So what are these five things? Basically, you have to think of what audiences like and how to provide it. They like interactivity, so you need to get them involved. So ask questions. They like stories so prepare, practise and fine-tune stories. They like silence so they can absorb the messages. So, when you have made a key point, pause and count to four in your head before continuing. They don't like lots of busy slides, so strip out as many words as possible. And finally they do like technical content, but you need to keep it accessible. So simplify your messages and use analogies.
You also need to keep things short. The easiest way to do this is an exercise called 'Keep it/bin it/appendix it'. As the name suggests, you review your content line by line, asking yourself 'is this bit so important that I need to keep it in? Or could I put it in the bin? Or, if it's not key but important enough to go somewhere, should I put it in an appendix?'
This technique has two big advantages - it improves your presentation; and it doesn't take long at all. For instance, I recently showed it to one of my clients. Within five minutes, she had turned a 30-slide deck into a 12-slide one, with nine slides in an appendix and nine in the bin. In other words, in only five minutes, we had removed the worst 60% of her presentation.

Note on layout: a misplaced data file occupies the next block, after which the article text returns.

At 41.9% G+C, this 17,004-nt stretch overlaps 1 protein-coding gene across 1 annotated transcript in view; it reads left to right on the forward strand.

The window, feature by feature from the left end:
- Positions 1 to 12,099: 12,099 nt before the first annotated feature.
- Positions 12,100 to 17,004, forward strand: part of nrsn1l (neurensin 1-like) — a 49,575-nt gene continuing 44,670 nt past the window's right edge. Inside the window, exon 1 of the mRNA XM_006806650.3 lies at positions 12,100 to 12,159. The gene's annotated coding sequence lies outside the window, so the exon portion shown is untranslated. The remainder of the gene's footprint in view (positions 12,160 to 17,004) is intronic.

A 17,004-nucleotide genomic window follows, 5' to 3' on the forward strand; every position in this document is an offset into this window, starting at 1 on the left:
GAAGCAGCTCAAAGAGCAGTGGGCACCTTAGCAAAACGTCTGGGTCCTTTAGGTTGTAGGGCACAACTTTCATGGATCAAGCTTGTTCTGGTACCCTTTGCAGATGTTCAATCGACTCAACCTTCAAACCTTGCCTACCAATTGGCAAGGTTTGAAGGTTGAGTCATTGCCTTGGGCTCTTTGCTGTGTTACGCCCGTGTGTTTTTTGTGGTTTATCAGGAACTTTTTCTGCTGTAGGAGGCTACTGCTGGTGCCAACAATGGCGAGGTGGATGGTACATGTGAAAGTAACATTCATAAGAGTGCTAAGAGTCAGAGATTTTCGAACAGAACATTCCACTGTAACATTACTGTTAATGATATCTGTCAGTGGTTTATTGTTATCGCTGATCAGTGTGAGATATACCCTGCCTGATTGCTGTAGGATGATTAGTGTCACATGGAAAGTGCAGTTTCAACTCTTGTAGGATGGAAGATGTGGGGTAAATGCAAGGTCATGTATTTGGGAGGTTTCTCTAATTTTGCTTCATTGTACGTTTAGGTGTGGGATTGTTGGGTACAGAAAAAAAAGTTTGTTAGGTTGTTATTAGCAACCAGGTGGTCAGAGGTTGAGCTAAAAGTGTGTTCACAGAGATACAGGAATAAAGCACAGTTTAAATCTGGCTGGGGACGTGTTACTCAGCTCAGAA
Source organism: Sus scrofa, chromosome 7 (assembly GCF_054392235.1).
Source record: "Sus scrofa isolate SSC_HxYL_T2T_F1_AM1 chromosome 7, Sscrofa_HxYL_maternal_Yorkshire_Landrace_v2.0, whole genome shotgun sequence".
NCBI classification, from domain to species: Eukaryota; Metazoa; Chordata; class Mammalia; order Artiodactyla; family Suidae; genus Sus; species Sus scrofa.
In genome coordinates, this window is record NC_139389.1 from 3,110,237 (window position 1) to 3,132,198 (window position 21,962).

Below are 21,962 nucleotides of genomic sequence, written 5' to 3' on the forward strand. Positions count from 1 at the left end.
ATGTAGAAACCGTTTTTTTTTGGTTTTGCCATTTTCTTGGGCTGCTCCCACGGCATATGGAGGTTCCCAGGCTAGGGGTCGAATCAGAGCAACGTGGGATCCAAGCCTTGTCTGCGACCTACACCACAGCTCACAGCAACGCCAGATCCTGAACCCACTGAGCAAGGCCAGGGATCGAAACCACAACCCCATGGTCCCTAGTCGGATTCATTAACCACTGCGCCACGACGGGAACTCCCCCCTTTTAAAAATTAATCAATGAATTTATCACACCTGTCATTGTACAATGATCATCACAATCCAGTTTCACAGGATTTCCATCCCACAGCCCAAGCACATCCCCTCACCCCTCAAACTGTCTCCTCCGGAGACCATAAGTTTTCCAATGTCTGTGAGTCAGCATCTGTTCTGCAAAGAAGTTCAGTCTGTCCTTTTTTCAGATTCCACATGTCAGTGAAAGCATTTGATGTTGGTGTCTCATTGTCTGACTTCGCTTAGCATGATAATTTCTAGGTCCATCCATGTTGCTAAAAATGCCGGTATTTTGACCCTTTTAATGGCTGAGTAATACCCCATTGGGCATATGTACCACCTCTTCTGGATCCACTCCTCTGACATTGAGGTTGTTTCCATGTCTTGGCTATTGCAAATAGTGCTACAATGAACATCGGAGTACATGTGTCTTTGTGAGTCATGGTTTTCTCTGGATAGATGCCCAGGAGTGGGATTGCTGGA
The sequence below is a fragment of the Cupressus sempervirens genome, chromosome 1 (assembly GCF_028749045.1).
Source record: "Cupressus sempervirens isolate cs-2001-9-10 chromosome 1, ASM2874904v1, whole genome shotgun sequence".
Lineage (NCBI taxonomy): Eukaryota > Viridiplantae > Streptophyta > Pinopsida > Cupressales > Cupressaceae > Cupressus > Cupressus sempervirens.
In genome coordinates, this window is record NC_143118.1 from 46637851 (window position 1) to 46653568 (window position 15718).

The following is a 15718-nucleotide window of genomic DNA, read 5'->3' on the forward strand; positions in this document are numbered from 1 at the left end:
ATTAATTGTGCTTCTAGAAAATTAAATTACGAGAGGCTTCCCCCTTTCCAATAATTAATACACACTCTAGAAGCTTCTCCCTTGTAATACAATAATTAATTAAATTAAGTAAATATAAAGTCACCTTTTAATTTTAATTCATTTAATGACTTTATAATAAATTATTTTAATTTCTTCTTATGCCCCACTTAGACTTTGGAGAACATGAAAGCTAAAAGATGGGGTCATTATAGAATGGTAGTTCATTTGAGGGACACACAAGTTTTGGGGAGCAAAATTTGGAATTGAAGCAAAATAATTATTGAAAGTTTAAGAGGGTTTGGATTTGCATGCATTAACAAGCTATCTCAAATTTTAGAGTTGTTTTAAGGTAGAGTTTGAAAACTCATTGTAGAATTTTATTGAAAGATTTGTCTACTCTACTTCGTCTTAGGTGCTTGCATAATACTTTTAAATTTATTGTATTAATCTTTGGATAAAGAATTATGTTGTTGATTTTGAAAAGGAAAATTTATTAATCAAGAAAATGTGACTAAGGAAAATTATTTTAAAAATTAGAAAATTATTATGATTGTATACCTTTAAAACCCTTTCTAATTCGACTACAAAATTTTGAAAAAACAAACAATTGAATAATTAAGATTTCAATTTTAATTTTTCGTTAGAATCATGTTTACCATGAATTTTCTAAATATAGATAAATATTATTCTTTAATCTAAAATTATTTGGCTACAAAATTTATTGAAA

Here's another self-test. On a scale of one (boring) to 10 (fascinating), how would you grade your presentations? How would your audiences grade them? Are there one or two new techniques you could adopt to make yourself more interesting?
Do you think your presentations are generally too long, too short or about right? If they are too long, what could you remove?
If you did everything in this article, every time, you would be a much better presenter. But it can be hard to do things perfectly every time. So, how can you make yourself 'better enough'?
Well, if it helps, here's a quick story you might have heard elsewhere, which makes a good point about presentations.
Two explorers in a jungle stumble across a bear. The bear rears up, ready to eat them. One of the explorers drops to his knees and starts rummaging in his rucksack. His friend says 'What are you doing?'; to which he replies 'I'm looking for my running shoes'. His friend says 'But you'll never outrun a bear'. The man responds with: 'I don't have to. I just have to outrun you'.
By all means, work on being the best presenter in the world. But you don't have to be that good. You do, however, have to be better than the other presenters out there. And, as we said at the start of this article, their next presentations will probably be quite dull.
What will yours be like?